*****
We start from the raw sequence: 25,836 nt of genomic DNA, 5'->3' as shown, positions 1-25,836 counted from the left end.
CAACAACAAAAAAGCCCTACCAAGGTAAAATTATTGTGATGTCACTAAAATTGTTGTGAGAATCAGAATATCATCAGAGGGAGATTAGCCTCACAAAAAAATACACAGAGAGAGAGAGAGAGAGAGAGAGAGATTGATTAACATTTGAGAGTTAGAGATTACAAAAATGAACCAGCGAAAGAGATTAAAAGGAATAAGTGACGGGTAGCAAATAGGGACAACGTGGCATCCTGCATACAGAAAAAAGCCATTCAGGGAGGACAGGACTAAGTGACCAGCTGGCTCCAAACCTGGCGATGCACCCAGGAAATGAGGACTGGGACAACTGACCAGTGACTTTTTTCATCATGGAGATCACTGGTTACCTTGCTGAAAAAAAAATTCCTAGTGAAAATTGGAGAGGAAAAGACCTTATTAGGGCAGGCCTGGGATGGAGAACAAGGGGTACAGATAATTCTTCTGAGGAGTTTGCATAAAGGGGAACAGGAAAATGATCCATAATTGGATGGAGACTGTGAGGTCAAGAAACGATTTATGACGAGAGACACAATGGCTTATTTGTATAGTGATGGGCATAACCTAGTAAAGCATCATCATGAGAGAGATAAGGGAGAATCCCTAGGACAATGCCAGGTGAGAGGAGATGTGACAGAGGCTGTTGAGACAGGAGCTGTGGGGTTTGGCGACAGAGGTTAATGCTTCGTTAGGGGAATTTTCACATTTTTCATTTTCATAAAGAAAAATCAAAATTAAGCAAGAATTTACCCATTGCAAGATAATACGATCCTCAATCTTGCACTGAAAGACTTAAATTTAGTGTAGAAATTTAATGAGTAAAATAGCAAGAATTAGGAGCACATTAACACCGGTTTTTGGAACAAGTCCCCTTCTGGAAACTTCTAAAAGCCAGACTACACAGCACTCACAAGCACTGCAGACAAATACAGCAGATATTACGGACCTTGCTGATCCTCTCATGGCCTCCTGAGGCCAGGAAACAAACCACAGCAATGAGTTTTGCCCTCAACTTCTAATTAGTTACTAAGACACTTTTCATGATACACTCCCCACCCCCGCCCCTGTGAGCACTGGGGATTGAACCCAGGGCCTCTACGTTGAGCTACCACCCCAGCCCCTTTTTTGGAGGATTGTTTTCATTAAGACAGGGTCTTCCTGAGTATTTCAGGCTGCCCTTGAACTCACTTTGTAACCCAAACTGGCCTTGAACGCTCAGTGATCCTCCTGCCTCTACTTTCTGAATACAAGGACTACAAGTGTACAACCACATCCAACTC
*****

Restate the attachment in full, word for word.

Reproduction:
We start from the raw sequence: 25,836 nt of genomic DNA, 5'->3' as shown, positions 1-25,836 counted from the left end.
CAACAACAAAAAAGCCCTACCAAGGTAAAATTATTGTGATGTCACTAAAATTGTTGTGAGAATCAGAATATCATCAGAGGGAGATTAGCCTCACAAAAAAATACACAGAGAGAGAGAGAGAGAGAGAGAGAGATTGATTAACATTTGAGAGTTAGAGATTACAAAAATGAACCAGCGAAAGAGATTAAAAGGAATAAGTGACGGGTAGCAAATAGGGACAACGTGGCATCCTGCATACAGAAAAAAGCCATTCAGGGAGGACAGGACTAAGTGACCAGCTGGCTCCAAACCTGGCGATGCACCCAGGAAATGAGGACTGGGACAACTGACCAGTGACTTTTTTCATCATGGAGATCACTGGTTACCTTGCTGAAAAAAAAATTCCTAGTGAAAATTGGAGAGGAAAAGACCTTATTAGGGCAGGCCTGGGATGGAGAACAAGGGGTACAGATAATTCTTCTGAGGAGTTTGCATAAAGGGGAACAGGAAAATGATCCATAATTGGATGGAGACTGTGAGGTCAAGAAACGATTTATGACGAGAGACACAATGGCTTATTTGTATAGTGATGGGCATAACCTAGTAAAGCATCATCATGAGAGAGATAAGGGAGAATCCCTAGGACAATGCCAGGTGAGAGGAGATGTGACAGAGGCTGTTGAGACAGGAGCTGTGGGGTTTGGCGACAGAGGTTAATGCTTCGTTAGGGGAATTTTCACATTTTTCATTTTCATAAAGAAAAATCAAAATTAAGCAAGAATTTACCCATTGCAAGATAATACGATCCTCAATCTTGCACTGAAAGACTTAAATTTAGTGTAGAAATTTAATGAGTAAAATAGCAAGAATTAGGAGCACATTAACACCGGTTTTTGGAACAAGTCCCCTTCTGGAAACTTCTAAAAGCCAGACTACACAGCACTCACAAGCACTGCAGACAAATACAGCAGATATTACGGACCTTGCTGATCCTCTCATGGCCTCCTGAGGCCAGGAAACAAACCACAGCAATGAGTTTTGCCCTCAACTTCTAATTAGTTACTAAGACACTTTTCATGATACACTCCCCACCCCCGCCCCTGTGAGCACTGGGGATTGAACCCAGGGCCTCTACGTTGAGCTACCACCCCAGCCCCTTTTTTGGAGGATTGTTTTCATTAAGACAGGGTCTTCCTGAGTATTTCAGGCTGCCCTTGAACTCACTTTGTAACCCAAACTGGCCTTGAACGCTCAGTGATCCTCCTGCCTCTACTTTCTGAATACAAGGACTACAAGTGTACAACCACATCCAACTC